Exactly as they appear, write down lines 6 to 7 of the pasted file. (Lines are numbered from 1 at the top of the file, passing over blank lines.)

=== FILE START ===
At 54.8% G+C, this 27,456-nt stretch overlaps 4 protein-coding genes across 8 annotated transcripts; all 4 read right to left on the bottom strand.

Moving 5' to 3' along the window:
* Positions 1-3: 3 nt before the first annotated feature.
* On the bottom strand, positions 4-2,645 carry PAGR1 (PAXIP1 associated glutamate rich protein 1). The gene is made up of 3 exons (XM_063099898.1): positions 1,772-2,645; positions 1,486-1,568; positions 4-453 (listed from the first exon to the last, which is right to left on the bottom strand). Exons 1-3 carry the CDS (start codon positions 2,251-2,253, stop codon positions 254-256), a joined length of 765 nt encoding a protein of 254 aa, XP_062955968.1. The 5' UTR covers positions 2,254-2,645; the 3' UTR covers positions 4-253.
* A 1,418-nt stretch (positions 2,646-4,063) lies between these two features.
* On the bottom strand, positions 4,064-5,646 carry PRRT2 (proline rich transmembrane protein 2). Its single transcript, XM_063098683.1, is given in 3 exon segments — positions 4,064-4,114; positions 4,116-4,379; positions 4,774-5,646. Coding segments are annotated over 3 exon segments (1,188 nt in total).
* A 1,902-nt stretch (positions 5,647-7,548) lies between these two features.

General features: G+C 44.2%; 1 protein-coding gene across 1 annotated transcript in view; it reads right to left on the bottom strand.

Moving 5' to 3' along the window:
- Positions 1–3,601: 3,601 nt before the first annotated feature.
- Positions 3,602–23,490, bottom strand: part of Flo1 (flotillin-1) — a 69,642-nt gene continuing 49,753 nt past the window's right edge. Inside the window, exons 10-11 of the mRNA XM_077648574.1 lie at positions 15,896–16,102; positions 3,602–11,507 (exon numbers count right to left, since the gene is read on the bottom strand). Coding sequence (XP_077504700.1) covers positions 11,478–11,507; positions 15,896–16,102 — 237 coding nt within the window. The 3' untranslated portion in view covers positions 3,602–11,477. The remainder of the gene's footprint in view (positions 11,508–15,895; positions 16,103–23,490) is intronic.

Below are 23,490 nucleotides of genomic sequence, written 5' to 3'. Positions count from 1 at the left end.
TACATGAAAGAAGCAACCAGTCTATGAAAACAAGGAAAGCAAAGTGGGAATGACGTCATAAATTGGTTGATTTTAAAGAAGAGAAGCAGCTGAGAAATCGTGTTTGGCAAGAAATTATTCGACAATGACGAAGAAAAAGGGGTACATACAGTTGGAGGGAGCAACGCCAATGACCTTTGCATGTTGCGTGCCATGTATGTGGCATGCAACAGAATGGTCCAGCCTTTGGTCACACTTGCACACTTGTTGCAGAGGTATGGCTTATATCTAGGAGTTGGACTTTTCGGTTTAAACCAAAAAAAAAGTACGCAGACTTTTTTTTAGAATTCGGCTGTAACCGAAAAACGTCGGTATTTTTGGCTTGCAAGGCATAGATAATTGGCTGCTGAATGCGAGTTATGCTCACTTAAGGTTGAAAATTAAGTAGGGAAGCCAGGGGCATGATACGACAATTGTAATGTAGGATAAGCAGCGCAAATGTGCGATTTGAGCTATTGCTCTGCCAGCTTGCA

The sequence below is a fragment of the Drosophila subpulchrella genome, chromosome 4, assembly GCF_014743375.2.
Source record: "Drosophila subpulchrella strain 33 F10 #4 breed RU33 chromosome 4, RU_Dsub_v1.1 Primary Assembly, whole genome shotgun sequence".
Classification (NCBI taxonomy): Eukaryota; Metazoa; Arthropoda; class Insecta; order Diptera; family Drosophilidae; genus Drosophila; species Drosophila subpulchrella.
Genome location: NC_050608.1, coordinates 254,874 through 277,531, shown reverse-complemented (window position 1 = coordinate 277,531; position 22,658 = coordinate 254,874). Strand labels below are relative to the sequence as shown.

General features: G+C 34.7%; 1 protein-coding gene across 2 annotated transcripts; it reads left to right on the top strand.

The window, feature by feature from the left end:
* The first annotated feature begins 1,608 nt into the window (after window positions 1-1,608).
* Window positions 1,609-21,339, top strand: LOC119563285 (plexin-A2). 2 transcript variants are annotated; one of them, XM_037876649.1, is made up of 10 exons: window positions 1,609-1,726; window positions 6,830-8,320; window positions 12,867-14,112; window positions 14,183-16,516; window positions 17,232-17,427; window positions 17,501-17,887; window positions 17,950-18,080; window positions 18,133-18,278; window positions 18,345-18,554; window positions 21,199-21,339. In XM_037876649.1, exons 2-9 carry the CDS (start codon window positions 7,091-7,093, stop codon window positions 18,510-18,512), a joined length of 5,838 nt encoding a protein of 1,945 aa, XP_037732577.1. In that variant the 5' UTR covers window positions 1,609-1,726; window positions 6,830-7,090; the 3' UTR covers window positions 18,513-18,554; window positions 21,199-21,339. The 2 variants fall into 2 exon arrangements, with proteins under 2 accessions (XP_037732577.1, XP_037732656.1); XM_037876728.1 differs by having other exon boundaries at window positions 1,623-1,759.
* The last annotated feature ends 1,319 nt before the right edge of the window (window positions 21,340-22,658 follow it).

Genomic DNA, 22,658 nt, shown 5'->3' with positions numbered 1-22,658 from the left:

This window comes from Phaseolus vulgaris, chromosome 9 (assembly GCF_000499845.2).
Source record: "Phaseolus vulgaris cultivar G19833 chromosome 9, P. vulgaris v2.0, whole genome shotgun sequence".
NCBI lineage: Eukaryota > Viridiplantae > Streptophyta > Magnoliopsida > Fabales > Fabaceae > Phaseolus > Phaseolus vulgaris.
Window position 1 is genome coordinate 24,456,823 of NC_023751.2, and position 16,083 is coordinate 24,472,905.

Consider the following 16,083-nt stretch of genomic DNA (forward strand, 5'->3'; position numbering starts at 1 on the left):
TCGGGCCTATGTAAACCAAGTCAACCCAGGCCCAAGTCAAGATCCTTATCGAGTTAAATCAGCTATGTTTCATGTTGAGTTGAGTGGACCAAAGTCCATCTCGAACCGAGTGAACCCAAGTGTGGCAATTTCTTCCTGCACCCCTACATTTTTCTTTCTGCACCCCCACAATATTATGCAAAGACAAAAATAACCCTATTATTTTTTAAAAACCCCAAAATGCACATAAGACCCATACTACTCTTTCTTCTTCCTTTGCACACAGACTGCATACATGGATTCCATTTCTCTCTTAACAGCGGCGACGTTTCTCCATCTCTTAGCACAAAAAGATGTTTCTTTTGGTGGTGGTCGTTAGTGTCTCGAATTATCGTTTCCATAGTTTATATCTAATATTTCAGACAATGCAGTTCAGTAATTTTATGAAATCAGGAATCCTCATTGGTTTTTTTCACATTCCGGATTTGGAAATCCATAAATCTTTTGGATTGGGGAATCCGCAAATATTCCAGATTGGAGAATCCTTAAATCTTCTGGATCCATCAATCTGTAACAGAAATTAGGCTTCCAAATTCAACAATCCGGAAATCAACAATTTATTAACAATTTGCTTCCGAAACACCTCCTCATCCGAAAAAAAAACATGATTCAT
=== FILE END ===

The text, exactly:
* On the bottom strand, positions 4,064-5,646 carry PRRT2 (proline rich transmembrane protein 2). Its single transcript, XM_063098683.1, is given in 3 exon segments — positions 4,064-4,114; positions 4,116-4,379; positions 4,774-5,646. Coding segments are annotated over 3 exon segments (1,188 nt in total).
* A 1,902-nt stretch (positions 5,647-7,548) lies between these two features.